16. You have a constantly running inner monologue.
20. You look at the big picture.
22. You’re a writer. (i totally am - it's part of my job, i do this damn blog every day, and have made forays into fiction)
23. You alternate between phases of work and solitude, and periods of social activity.
So that's 12 of the 23. Does this mean I'm half an introvert? *is confused* - so I went looking for '23 signs you are an extravert', with my parameters being whatever's on the first page of google. Sadly, the dominant majority of extraverts don't get quite the same level of quiz-introspection opportunity as our intro friends. But I did find this one, written by an introvert (of course). It only has 15, but percentages work, right? For science? *cough*
Anyway, here's my hits:
3. You can talk about your achievements without feeling guilty.
4. You can put your personality on display and it leads to great things.
5. You can push yourself.
6. You take the career escalator.
8. You can be productive in any environment.
9. You don't put things off.
10. You can multitask like nobody's business.
11. You can focus.
So that's 8/15, or 53%. Compared with 52% on the introvert one. And weirdly, some of them seem to be in direct opposition to each other. I'm easily distracted (when surrounded by people who are all talking or things trying to get my attention) but I can focus (when I give enough of a shit about what I'm doing to zone out distractions). I mean, it's still hard but I can do it. I hate networking but I'm perfectly capable of climbing the career escalator by talking to the people who count about what's important to me. I enjoy meeting new people, but only if they approach me first - and I engage in behaviour that would be considered extraverted (dance parties, costumes) to make that happen.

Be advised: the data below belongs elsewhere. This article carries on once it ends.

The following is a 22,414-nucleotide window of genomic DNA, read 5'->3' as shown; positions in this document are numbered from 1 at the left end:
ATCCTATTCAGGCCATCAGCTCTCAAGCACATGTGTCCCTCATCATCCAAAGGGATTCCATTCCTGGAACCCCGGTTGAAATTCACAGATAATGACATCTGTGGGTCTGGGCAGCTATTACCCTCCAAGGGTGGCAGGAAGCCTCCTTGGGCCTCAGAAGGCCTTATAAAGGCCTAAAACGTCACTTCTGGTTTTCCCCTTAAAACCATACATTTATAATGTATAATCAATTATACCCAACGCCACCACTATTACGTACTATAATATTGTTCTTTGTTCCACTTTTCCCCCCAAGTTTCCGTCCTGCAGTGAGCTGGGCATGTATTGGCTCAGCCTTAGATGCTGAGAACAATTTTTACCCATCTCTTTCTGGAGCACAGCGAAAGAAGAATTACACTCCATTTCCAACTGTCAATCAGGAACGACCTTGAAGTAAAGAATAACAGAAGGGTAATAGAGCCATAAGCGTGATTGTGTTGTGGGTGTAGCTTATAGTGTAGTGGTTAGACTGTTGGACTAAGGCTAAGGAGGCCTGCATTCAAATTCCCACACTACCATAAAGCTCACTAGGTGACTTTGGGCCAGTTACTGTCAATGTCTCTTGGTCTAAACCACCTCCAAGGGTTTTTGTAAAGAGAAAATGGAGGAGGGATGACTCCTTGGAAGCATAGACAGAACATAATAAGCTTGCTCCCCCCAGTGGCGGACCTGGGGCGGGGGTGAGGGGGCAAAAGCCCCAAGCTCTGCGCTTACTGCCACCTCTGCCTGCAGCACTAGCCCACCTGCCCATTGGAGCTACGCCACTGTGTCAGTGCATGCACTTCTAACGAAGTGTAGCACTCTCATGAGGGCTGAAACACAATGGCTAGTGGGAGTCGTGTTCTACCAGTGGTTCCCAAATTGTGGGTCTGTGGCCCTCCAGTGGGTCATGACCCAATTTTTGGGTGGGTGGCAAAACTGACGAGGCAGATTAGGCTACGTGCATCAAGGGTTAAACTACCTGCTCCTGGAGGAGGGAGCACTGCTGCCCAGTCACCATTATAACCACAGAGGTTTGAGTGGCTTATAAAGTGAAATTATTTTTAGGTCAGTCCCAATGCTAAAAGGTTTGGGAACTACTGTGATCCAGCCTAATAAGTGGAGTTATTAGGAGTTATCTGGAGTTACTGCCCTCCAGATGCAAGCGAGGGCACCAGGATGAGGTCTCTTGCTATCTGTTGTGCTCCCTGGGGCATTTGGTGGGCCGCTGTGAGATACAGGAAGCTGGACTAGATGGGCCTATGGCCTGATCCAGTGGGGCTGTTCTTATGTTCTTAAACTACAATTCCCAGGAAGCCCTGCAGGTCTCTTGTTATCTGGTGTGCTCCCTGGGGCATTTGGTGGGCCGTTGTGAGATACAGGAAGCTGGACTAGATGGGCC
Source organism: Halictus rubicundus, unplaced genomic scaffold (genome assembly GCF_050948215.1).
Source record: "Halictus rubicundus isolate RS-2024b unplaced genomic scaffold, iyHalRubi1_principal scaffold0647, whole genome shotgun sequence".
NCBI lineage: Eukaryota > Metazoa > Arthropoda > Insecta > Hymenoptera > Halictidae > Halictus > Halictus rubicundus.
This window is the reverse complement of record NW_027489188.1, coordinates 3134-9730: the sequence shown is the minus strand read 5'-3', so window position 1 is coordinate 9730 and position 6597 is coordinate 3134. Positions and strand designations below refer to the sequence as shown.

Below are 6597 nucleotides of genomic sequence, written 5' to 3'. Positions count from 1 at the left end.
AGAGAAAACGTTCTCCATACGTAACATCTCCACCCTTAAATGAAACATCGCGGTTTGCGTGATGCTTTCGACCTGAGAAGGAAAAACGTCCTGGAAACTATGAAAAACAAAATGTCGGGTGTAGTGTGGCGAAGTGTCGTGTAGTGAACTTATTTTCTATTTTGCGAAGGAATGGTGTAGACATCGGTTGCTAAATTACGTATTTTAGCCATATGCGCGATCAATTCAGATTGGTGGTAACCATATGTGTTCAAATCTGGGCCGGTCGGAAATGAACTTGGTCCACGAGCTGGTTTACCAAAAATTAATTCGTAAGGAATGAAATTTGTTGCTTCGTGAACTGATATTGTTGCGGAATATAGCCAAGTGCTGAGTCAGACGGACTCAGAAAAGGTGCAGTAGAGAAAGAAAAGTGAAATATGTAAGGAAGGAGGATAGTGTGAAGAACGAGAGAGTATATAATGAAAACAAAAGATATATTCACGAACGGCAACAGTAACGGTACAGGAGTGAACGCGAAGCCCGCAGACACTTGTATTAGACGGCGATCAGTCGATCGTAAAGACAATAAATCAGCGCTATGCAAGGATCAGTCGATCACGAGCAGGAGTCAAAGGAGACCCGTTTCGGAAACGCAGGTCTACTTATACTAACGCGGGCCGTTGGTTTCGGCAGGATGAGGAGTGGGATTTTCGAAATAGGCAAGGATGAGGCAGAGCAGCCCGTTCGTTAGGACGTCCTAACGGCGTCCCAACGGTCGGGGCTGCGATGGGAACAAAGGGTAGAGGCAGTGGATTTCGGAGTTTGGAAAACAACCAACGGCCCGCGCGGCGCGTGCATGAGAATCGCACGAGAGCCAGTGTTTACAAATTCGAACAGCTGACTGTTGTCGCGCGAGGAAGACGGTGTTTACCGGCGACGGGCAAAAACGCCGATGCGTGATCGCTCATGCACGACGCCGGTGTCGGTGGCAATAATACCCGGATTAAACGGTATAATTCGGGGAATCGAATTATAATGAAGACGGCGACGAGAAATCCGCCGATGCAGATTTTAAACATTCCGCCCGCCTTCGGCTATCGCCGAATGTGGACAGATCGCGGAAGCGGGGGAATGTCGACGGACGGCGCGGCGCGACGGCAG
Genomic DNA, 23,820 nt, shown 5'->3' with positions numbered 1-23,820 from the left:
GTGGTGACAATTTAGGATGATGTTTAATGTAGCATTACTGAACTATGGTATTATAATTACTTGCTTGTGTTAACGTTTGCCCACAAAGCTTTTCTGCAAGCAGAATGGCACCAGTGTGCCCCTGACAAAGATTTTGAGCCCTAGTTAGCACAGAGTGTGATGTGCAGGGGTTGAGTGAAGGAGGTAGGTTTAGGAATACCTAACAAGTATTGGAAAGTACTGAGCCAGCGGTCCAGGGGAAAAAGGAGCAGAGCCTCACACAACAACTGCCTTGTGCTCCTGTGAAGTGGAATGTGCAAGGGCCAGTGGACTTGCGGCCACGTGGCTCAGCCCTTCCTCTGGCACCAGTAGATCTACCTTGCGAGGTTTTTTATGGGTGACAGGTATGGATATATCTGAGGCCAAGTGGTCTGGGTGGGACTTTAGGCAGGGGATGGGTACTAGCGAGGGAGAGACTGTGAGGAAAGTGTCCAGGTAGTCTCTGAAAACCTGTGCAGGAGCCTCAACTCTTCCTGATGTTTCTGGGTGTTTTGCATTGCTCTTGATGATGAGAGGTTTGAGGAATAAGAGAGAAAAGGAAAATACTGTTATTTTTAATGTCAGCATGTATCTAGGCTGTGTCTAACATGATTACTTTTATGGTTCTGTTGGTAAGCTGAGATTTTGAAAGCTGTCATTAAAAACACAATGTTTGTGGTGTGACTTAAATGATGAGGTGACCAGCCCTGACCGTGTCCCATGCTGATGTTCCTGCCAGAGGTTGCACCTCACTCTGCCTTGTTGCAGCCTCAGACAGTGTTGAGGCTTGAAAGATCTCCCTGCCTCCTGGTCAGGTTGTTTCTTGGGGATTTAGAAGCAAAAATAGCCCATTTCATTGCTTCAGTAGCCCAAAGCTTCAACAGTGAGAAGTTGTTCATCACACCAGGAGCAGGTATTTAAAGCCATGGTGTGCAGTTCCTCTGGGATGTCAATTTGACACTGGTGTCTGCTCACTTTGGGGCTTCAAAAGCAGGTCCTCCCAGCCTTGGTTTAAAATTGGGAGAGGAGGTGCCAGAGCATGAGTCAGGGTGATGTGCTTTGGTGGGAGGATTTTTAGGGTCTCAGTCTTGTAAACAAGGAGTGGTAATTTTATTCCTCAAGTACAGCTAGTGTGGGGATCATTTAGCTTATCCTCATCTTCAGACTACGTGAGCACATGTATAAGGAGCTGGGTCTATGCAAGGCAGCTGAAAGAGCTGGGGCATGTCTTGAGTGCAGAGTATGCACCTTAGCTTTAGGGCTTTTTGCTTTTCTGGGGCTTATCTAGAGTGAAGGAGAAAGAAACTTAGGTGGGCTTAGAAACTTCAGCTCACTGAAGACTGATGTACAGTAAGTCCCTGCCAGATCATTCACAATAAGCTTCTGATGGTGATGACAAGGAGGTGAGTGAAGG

So, introvert or extravert? Who knows? Most people seem to peg me as an extravert. My best guess is that it's not a dichotomy at all, as people would have us believe, but a spectrum. Some of us may fall closer to either end, but the vast majority, like me, are somewhere in the middle. I happen to believe that Dr Wheel falls closer to the introvert end of the spectrum than I do, but he still has some extraverted tendencies, and I love him for both. I want to understand both. Being introverted does not make one better, deeper, or more deserving of understanding than being extraverted, especially given that most of us lean both ways depending on situation and our own inner condition at the time.
So I kind of wish that people would remember that reading something and identifying with a significant amount of it can also be known as selection bias, and that in the case of introversion this may well come from the perception that introversion is special and more worthy of other people's effort to understand. Personally, I think it wouldn't hurt to understand a bit about all of our extraverted tendencies as well. So in order to shunt that along a bit, I found this. It's one of the rare 'How To Care For Your Extravert' pieces, and it's quite good.
I suggest reading it - there may be more to identify with in there than the world would have you believe.
Finally, that thing up there about how to care for your introvert? Seems to me that a lot of that is merely courteous behaviour that should be extended to anyone regardless of what label they apply to their personality type. Just a thought.